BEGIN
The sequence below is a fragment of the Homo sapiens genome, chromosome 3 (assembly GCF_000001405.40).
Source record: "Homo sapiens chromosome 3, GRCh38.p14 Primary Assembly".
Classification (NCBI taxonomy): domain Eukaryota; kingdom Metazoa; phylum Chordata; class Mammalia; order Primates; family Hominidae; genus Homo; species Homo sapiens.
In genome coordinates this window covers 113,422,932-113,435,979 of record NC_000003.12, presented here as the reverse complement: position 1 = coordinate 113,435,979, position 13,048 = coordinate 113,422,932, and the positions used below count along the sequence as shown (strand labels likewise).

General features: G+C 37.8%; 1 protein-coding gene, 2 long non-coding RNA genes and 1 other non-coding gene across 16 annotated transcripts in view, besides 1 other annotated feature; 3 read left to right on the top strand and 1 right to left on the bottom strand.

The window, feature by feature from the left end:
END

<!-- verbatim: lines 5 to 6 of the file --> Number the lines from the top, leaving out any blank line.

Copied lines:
General features: G+C 37.8%; 1 protein-coding gene, 2 long non-coding RNA genes and 1 other non-coding gene across 16 annotated transcripts in view, besides 1 other annotated feature; 3 read left to right on the top strand and 1 right to left on the bottom strand.

The window, feature by feature from the left end: